This has been an interesting week. I found myself with a serious problem. I had chilled a bottle of sparkling wine to have handy if we found ourselves in need of some bubbles. We normally have at least one in the fridge at all times. Having just finished our chilled split of Ruffino Prosecco the night before, we didn’t currently have anything open. My mother in law is in town and she likes to occasionally have a glass of wine with dinner, so I decided to open the next bottle of sparkling wine, a CA sparkling which shall remain nameless due to the issues it caused.
It started like any other sparkling wine opening. Peel the foil, un-hook the cage, cautiously reposition bottle so one hand is on the top and the other is able to twist the bottom of the bottle. Normally what happens at this point with a properly chilled bottle of bubbles is that the cork gently pushes out with a quiet “pssssst” and we go on our merry way. This time the cork didn’t budge. It didn’t even move a bit! I gently twisted, then twisted a bit more and out came the cork but no hiss. Suddenly I realized that only the top part of the cork had twisted off, leaving the small compressed bit inside the bottle of wine. Several scenarios went through my head, none of them are advisable under normal circumstances and all come with a level of danger that I would not recommend to any person. Remember, sparkling wine bottles are a grenade in glass and I had just pulled the pin. I quickly took the bottle outside in our back yard to prevent unnecessary damage to our home and then set about working on getting the bottle open.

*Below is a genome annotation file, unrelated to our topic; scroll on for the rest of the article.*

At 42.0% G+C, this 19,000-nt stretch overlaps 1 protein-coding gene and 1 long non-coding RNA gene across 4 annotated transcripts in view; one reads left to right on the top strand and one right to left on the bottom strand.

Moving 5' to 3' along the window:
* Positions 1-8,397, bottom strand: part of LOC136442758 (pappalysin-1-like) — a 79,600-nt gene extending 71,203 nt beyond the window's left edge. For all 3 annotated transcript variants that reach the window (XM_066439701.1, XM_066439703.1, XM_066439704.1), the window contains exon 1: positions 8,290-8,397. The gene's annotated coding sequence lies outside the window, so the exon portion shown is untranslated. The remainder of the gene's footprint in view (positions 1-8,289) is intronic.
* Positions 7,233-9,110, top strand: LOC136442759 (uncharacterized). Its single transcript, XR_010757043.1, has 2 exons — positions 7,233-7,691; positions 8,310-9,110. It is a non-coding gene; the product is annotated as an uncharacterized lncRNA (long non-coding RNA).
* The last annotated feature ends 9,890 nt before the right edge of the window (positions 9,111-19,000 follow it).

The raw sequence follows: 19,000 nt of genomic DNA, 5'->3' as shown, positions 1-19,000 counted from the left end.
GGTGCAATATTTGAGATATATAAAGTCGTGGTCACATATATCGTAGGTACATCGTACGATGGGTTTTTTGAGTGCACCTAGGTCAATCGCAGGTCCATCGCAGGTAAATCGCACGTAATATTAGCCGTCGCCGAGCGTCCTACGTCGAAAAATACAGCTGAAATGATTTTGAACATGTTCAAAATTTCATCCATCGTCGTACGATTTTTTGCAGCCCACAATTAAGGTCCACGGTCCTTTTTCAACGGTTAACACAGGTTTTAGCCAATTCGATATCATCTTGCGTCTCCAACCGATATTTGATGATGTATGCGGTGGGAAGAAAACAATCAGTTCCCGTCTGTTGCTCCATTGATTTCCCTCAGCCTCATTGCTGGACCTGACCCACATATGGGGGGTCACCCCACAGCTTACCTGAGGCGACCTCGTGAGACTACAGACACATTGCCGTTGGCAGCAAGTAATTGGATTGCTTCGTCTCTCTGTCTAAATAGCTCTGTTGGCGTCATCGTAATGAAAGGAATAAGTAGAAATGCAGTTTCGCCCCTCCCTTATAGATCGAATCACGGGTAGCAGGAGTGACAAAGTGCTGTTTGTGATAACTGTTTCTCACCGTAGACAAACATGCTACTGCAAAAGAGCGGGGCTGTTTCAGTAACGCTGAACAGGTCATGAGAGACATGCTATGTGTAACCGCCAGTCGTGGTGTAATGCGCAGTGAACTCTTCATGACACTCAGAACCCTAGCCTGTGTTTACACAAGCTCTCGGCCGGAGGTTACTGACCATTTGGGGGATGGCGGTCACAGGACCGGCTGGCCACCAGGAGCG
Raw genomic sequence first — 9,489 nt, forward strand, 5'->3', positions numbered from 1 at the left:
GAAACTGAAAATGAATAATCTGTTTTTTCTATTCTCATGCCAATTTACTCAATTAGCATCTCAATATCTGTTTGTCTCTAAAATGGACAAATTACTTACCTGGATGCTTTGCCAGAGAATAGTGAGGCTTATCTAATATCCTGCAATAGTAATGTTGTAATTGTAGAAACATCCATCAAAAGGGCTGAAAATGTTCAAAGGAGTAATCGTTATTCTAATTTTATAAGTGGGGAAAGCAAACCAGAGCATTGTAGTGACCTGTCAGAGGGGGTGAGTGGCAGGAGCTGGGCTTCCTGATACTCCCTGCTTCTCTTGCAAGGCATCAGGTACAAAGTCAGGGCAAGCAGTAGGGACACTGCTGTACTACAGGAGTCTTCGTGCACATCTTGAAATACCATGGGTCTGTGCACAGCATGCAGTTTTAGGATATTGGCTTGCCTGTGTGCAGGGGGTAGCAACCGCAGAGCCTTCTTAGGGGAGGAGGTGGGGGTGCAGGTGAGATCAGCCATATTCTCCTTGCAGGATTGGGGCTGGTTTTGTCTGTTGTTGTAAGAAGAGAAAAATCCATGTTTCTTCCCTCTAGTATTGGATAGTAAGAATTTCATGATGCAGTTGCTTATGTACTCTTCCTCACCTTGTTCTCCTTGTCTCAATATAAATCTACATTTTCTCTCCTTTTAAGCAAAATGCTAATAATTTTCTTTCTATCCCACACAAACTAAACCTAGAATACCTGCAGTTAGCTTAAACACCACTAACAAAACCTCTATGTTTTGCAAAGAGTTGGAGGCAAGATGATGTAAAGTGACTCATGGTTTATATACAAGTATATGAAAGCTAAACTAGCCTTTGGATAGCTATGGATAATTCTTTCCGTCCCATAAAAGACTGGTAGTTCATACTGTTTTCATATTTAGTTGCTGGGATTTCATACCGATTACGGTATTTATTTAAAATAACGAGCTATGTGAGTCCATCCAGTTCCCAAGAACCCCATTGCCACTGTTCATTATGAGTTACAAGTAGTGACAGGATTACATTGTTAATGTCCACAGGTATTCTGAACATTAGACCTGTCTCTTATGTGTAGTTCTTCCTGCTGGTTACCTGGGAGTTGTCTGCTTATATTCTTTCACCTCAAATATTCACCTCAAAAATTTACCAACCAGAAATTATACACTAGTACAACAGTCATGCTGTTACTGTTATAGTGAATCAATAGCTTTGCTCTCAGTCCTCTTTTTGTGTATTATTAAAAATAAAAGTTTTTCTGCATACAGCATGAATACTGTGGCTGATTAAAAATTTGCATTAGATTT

- Pull the cork out with a corkscrew?
No! This puts your hands and face directly in the path of the pressure coming from the bottle and is extremely dangerous. Not even I was that crazy!
2. Try to dislodge the cork by shaking the bottle.
In theory, this should have worked. I pointed the bottle away from anything and anyone which could have been injured and shook vigorously. However, I was unsuccessful.
3. Bang the base of the bottle on something hard to dislodge the cork.
I’ve seen this work for still wines so why shouldn’t it work for sparkling. I fully expected the cork remnant to come flying out. This was not the case and after denting our stairs, much to my husband’s chagrin since he just built them, I decided to reconsider.
At last I was left with no other option. I could only saber the bottle open. There was only one problem. I had never had the guts to saber one open before. Of course, like any good wine professional, I knew the theory behind how to make it work but had never actually done it. I stocked up on safety gear such as safety glasses, an oven mitt, and my apron to protect from flying shards (or at least that’s what I told myself). I found our large chopping knife and then the seam on the bottle. I turned around to see my mother in law, son, and husband filming me. Fabulous! If I’m going to die, I might as well get it on video. I turned my eyes back to the bottle, placed the knife, and prayed. As I sliced up the neck, along the seam created by the mould, and hit the finish of the bottle. Off it popped and flew across the lawn. I had successfully solved the problem and my mother in law had her bubbles for the evening! However DO NOT TRY THIS AT HOME!!!